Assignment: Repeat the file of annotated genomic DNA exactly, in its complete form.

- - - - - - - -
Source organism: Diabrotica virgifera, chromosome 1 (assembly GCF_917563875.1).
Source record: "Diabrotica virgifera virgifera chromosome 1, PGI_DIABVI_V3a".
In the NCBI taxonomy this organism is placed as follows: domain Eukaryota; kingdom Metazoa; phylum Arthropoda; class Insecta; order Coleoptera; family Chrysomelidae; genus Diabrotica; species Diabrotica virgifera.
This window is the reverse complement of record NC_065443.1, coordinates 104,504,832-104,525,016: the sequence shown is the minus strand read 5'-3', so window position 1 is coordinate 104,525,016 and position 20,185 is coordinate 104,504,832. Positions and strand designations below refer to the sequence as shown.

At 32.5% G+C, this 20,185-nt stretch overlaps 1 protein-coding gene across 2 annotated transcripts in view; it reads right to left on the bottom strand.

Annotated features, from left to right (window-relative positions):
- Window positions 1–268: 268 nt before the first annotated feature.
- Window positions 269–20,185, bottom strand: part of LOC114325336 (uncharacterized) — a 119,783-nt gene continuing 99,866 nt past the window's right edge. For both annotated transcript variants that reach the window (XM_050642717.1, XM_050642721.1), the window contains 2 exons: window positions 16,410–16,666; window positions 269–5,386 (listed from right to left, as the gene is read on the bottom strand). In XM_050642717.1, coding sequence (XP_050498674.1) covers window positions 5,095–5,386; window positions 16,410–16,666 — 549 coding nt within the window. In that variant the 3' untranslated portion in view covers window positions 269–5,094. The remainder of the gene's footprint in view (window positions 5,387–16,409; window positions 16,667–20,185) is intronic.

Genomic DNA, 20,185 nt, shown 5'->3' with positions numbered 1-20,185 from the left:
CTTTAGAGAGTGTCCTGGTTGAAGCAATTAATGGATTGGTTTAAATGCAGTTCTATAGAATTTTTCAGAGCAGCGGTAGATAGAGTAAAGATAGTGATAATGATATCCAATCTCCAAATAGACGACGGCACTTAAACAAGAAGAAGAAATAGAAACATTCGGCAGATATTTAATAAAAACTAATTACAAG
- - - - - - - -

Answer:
Source organism: Diabrotica virgifera, chromosome 1 (assembly GCF_917563875.1).
Source record: "Diabrotica virgifera virgifera chromosome 1, PGI_DIABVI_V3a".
In the NCBI taxonomy this organism is placed as follows: domain Eukaryota; kingdom Metazoa; phylum Arthropoda; class Insecta; order Coleoptera; family Chrysomelidae; genus Diabrotica; species Diabrotica virgifera.
This window is the reverse complement of record NC_065443.1, coordinates 104,504,832-104,525,016: the sequence shown is the minus strand read 5'-3', so window position 1 is coordinate 104,525,016 and position 20,185 is coordinate 104,504,832. Positions and strand designations below refer to the sequence as shown.

At 32.5% G+C, this 20,185-nt stretch overlaps 1 protein-coding gene across 2 annotated transcripts in view; it reads right to left on the bottom strand.

Annotated features, from left to right (window-relative positions):
- Window positions 1–268: 268 nt before the first annotated feature.
- Window positions 269–20,185, bottom strand: part of LOC114325336 (uncharacterized) — a 119,783-nt gene continuing 99,866 nt past the window's right edge. For both annotated transcript variants that reach the window (XM_050642717.1, XM_050642721.1), the window contains 2 exons: window positions 16,410–16,666; window positions 269–5,386 (listed from right to left, as the gene is read on the bottom strand). In XM_050642717.1, coding sequence (XP_050498674.1) covers window positions 5,095–5,386; window positions 16,410–16,666 — 549 coding nt within the window. In that variant the 3' untranslated portion in view covers window positions 269–5,094. The remainder of the gene's footprint in view (window positions 5,387–16,409; window positions 16,667–20,185) is intronic.

Genomic DNA, 20,185 nt, shown 5'->3' with positions numbered 1-20,185 from the left:
CTTTAGAGAGTGTCCTGGTTGAAGCAATTAATGGATTGGTTTAAATGCAGTTCTATAGAATTTTTCAGAGCAGCGGTAGATAGAGTAAAGATAGTGATAATGATATCCAATCTCCAAATAGACGACGGCACTTAAACAAGAAGAAGAAATAGAAACATTCGGCAGATATTTAATAAAAACTAATTACAAG